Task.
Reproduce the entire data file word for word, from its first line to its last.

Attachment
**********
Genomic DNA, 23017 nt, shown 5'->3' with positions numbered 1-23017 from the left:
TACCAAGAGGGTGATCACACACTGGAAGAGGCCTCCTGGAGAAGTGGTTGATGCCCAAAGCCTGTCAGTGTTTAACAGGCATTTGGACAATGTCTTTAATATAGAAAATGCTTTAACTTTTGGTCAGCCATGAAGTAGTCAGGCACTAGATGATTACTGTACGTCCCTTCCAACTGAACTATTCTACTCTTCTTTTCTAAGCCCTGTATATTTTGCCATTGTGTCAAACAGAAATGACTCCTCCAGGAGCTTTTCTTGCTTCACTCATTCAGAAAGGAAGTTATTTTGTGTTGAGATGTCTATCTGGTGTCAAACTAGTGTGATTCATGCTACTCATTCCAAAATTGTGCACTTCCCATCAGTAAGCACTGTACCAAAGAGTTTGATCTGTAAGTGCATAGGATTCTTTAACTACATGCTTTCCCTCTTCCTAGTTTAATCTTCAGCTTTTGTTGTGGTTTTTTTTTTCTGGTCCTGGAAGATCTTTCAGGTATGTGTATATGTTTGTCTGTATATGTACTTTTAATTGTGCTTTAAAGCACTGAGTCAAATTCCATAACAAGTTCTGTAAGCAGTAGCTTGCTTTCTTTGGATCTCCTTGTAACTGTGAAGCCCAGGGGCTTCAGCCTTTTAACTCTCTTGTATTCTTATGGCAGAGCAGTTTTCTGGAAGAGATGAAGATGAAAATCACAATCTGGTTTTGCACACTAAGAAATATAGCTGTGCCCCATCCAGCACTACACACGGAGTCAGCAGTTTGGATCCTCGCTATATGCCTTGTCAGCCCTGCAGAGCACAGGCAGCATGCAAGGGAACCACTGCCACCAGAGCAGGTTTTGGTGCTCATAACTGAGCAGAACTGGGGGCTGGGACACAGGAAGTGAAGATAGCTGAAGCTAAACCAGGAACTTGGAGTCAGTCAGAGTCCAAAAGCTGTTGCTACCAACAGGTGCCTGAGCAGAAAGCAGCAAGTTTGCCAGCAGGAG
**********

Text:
Genomic DNA, 23017 nt, shown 5'->3' with positions numbered 1-23017 from the left:
TACCAAGAGGGTGATCACACACTGGAAGAGGCCTCCTGGAGAAGTGGTTGATGCCCAAAGCCTGTCAGTGTTTAACAGGCATTTGGACAATGTCTTTAATATAGAAAATGCTTTAACTTTTGGTCAGCCATGAAGTAGTCAGGCACTAGATGATTACTGTACGTCCCTTCCAACTGAACTATTCTACTCTTCTTTTCTAAGCCCTGTATATTTTGCCATTGTGTCAAACAGAAATGACTCCTCCAGGAGCTTTTCTTGCTTCACTCATTCAGAAAGGAAGTTATTTTGTGTTGAGATGTCTATCTGGTGTCAAACTAGTGTGATTCATGCTACTCATTCCAAAATTGTGCACTTCCCATCAGTAAGCACTGTACCAAAGAGTTTGATCTGTAAGTGCATAGGATTCTTTAACTACATGCTTTCCCTCTTCCTAGTTTAATCTTCAGCTTTTGTTGTGGTTTTTTTTTTCTGGTCCTGGAAGATCTTTCAGGTATGTGTATATGTTTGTCTGTATATGTACTTTTAATTGTGCTTTAAAGCACTGAGTCAAATTCCATAACAAGTTCTGTAAGCAGTAGCTTGCTTTCTTTGGATCTCCTTGTAACTGTGAAGCCCAGGGGCTTCAGCCTTTTAACTCTCTTGTATTCTTATGGCAGAGCAGTTTTCTGGAAGAGATGAAGATGAAAATCACAATCTGGTTTTGCACACTAAGAAATATAGCTGTGCCCCATCCAGCACTACACACGGAGTCAGCAGTTTGGATCCTCGCTATATGCCTTGTCAGCCCTGCAGAGCACAGGCAGCATGCAAGGGAACCACTGCCACCAGAGCAGGTTTTGGTGCTCATAACTGAGCAGAACTGGGGGCTGGGACACAGGAAGTGAAGATAGCTGAAGCTAAACCAGGAACTTGGAGTCAGTCAGAGTCCAAAAGCTGTTGCTACCAACAGGTGCCTGAGCAGAAAGCAGCAAGTTTGCCAGCAGGAG